As if you needed another reason to enjoy this recipe, it has one simple ingredient list. Here are a few helpful notes to make the absolute best smoked whole chicken.
Whole chicken: I recommend chickens that are about 4 to 5 pounds. Most chickens come with innards that need to be removed, so you simply reach into the cavity and remove whatever is in there. Depending on the brand, this can include the neck, gizzards, liver and heart.
Chicken BBQ rub: We make our own rub by combining chili powder, brown sugar, garlic powder, black pepper, smoked paprika, onion powder, cayenne pepper, ground cumin and mustard powder. Of course, you’re welcome to use your own blend.
Olive oil: This helps promote that crisp skin. Just a tablespoon or two will do.
Salt: In addition to the pictured ingredients, make sure you have 1 heaping tablespoon of salt for the dry brining.
Step 1: To dry brine for crisp skin, we pat the chicken dry with paper towels, and then generously sprinkle with salt and rub into the skin (photo 1). I like to also go ahead and stuff the chicken with a lime and use kitchen or butcher twine to tie the legs to keep them tight. We place the chicken in the refrigerator for at least four hours, though overnight is ideal.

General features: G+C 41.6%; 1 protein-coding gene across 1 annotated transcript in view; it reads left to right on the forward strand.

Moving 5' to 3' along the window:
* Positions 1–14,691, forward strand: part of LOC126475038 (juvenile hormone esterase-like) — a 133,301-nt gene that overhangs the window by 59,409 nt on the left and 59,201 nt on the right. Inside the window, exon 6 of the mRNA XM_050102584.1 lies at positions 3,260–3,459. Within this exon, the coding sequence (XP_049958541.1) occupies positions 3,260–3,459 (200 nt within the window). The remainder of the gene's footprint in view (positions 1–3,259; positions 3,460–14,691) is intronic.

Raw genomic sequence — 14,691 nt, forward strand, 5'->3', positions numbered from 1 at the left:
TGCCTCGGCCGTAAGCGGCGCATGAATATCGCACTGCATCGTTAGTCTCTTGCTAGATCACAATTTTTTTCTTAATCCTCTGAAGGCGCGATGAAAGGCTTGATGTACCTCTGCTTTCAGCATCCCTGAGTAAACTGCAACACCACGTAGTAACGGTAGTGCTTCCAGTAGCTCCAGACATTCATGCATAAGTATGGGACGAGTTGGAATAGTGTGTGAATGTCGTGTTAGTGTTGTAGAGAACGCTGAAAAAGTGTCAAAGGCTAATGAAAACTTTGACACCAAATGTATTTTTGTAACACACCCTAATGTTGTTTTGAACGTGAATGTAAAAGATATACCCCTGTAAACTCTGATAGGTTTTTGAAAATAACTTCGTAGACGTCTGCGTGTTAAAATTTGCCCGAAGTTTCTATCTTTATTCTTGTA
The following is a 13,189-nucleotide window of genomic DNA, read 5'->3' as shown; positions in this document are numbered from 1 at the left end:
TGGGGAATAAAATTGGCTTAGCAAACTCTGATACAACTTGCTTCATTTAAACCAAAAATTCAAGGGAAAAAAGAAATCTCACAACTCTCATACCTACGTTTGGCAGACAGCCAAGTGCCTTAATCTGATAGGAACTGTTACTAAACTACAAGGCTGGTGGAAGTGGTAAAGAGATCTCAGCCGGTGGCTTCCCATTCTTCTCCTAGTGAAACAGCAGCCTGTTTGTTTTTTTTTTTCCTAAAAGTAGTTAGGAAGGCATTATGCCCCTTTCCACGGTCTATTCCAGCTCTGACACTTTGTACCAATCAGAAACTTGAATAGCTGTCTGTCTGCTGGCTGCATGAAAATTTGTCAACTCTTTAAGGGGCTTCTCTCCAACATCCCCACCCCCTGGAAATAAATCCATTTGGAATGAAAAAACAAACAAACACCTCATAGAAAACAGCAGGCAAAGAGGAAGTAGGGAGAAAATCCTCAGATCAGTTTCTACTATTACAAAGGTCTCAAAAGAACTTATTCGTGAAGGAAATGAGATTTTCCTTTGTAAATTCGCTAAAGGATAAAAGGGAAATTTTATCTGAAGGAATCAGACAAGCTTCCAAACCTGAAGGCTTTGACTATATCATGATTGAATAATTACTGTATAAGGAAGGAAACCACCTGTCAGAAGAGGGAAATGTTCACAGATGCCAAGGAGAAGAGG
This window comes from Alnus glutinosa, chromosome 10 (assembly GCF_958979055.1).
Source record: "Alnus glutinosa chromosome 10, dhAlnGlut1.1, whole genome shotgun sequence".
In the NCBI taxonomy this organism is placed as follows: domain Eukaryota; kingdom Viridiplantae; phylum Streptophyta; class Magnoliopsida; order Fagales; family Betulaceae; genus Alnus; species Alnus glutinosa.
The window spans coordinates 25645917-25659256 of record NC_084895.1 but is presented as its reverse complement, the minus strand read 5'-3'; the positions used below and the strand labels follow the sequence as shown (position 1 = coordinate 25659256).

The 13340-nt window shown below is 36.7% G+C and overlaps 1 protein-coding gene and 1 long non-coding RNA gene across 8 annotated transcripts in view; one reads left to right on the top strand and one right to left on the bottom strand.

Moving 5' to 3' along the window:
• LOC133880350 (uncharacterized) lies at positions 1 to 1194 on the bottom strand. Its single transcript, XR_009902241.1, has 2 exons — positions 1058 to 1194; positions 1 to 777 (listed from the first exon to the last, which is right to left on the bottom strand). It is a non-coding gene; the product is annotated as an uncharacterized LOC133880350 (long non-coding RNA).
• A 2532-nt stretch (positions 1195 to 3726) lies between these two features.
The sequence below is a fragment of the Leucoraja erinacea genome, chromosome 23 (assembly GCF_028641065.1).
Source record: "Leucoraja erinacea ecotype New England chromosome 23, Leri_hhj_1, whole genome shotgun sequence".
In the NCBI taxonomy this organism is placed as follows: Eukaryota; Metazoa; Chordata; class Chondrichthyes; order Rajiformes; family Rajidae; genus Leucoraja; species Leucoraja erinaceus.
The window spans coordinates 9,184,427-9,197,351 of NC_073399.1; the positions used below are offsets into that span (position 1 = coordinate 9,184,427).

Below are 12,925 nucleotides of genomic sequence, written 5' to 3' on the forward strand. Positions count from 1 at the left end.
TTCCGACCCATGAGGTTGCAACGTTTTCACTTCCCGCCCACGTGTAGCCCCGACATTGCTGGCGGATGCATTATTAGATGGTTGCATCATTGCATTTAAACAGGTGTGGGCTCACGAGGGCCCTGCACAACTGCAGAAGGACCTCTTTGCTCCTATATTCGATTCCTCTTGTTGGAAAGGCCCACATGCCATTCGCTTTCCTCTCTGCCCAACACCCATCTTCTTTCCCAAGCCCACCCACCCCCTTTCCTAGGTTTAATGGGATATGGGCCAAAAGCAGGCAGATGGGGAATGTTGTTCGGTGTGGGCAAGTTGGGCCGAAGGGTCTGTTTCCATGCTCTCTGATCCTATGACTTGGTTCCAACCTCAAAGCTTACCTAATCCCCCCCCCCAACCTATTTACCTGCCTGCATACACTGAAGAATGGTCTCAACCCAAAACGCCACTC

Technically, this step is optional, but I highly recommend to truly make the best smoked chicken recipe.
Step 2: We’re ready for smoking and prepare our smoker according to the manufacturer’s directions, fill the water pan and set the temperature to 225 degrees Fahrenheit. As the smoker heats, we make the spice rub by simply stirring the mixture together (photo 2).